After her first legislative session as a state senator, Becky Harris found herself wanting to learn everything she could about gaming law.
In fall 2015, Harris applied for UNLV Boyd School of Law’s inaugural master’s degree specializing in gaming law and regulations.
Little did she know it would help open the door for her to become first female chair of the powerful Nevada Gaming Control Board.
Harris, a Republican elected to represent Senate District 9 in 2014, said she was surprised after being told she was under consideration for the post.
“I was gearing up for re-election and looking at this next political season,” said Harris, who was planning to defend her swing district seat this year.
Gov. Brian Sandoval offered her the post Jan. 11, Harris said, and she accepted that night. But she gave the matter serious consideration, she said.
“I felt like I was being represented with two great opportunities to serve,” Harris said. “Ultimately, the opportunity to serve on the Gaming Control Board and the fact that I’ll be the first female chair all were factors that weighed into that decision.”
Harris’ decision carries serious political ramifications for Republicans, who hope to regain control of the Nevada Legislature’s upper chamber in 2018.
Even before the move, District 9 was a top target of Democrats, as it leans blue in terms of voter registration and was held by a Democrat before Harris won it in 2014.
Without an incumbent, that seat becomes even more difficult for Republicans to defend.
Democratic operatives said last week they are vetting candidates and could announce a decision this week.
Cortez Masto sounds off
As the threat of a government shutdown looms,
Nevada’s first female U.S. senator had some tough words for President Donald Trump in an interview published in Cosmopolitan magazine.
“What you hear coming out of his mouth and the comments that he is making, sure looks like there’s racism,” Sen. Catherine Cortez Masto told the magazine. “And that there’s concerns that he has about people and the color of their skin, absolutely. I don’t know how you can parse the two. Words and actions pretty much indicate who that individual is and what they stand for.”
Cortez Masto, the state’s former attorney general, also weighed in on reaching an immigration deal with Republicans — and whether that might include Trump’s promised border wall.
While most Democrats are generally supportive of border security, Cortez Masto said the wall is “unreasonable” and makes no sense, especially because part of the border between Mexico and Las Vegas already is secured by 700 miles of wall.
Cortez Masto, the first Latina elected to the U.S. Senate, defeated former U.S. Rep. Joe Heck, R-Nev., in 2016 to fill the seat of Sen. Harry Reid, D-Nev., who retired after three decades in the Senate.
To read the full interview with Cortez Masto, visit www.cosmopolitan.com/politics/a15337016/catherine-cortez-masto-interview.
Heller the target of new ads
End Citizens United, a traditional political action committee whose goal is to eliminate dark money from politics, launched a six-figure ad campaign attacking Nevada’s vulnerable incumbent GOP Sen. Dean Heller.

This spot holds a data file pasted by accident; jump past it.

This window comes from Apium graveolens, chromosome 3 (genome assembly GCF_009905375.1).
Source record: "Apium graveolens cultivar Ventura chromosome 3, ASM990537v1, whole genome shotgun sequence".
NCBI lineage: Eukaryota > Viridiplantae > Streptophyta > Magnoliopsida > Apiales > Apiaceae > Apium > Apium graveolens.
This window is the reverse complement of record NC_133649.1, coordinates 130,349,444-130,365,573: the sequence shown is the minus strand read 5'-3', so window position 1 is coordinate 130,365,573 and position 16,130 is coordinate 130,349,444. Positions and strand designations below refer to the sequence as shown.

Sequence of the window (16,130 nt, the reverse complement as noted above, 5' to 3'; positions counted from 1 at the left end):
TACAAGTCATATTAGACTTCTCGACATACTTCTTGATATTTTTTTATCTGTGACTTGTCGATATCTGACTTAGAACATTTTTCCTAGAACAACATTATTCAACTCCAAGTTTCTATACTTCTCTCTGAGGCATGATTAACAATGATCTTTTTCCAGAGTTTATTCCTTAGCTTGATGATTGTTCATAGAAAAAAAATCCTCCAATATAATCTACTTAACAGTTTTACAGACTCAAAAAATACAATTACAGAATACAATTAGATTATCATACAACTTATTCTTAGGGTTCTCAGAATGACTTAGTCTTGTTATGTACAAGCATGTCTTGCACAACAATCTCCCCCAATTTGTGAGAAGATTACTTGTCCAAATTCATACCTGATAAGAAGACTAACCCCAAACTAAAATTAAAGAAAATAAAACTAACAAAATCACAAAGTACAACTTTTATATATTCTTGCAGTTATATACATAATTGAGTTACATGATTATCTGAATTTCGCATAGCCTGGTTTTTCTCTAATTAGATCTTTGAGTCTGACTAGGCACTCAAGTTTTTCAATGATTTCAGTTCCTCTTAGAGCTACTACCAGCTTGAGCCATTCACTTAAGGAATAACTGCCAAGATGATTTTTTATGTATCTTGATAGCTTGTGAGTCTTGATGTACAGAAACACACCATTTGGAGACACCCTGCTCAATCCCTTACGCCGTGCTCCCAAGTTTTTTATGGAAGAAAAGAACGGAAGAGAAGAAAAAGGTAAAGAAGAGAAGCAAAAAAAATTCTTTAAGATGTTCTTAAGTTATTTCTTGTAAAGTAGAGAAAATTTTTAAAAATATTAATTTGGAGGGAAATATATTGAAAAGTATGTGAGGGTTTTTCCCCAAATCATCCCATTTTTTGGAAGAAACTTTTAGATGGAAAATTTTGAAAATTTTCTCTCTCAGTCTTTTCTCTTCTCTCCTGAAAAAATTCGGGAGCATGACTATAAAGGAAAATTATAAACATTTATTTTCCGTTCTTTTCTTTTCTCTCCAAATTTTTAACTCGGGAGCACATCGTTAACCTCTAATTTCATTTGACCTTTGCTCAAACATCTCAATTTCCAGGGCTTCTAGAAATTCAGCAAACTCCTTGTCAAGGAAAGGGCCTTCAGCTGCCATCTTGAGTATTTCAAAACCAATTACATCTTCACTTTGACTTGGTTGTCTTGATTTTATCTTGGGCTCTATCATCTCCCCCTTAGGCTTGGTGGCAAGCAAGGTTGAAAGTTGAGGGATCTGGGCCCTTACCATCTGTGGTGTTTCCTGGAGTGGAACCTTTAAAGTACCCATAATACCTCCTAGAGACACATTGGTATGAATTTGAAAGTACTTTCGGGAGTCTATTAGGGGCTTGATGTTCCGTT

The 15-second ad blasts Heller for changing positions during the health care debate last summer, when Nevada’s senior senator eventually voted in favor of a “skinny” repeal that ultimately failed.
The ads will be seen by Nevadans statewide on YouTube and Facebook.
The ad buy comes as part of the PAC’s targeting of what it calls the “Big Money 20,” a group of Republican incumbent senators it says are too close to special interests groups.
Candidate running for third time
Republican Richard Bunce announced Thursday that he is running for Nevada Assembly District 22 for the third straight time.
This time around, Bunce, a Las Vegas software engineer, has significantly more support than before. He touted endorsements from two Henderson Republicans: Senate Minority Leader Michael Roberson and Assemblyman Keith Pickard, who is running for the Senate seat Roberson is vacating to run for lieutenant governor.
Bunce is the brother of Clark County Republican Party Chairman Carl Bunce and a former senior political adviser to Ron Paul’s Nevada campaign. Bunce lost in the GOP primaries to then-incumbent Lynn Stewart in 2014 and to Pickard in 2016.
“I want to go to Carson City to ensure that Nevadans have the best options for schools, good paying jobs, safe communities, and a government that doesn’t overregulate or overburden its citizenry,” Bunce said in a statement announcing his candidacy.
Maggie’s List, a national political action committee dedicated to electing Republican women, endorsed former Assemblywoman Victoria Seaman in the race for Nevada’s 3rd Congressional District.
Wes Duncan, a Republican candidate for attorney general, announced endorsements from five Nevada police chiefs: Mesquite Police Chief Troy Tanner, Elko Police Chief Ben Reed, Boulder City Police Chief Timothy Shea, Winnemucca Police Chief Eric Silva and Reno Police Chief Jason Soto.
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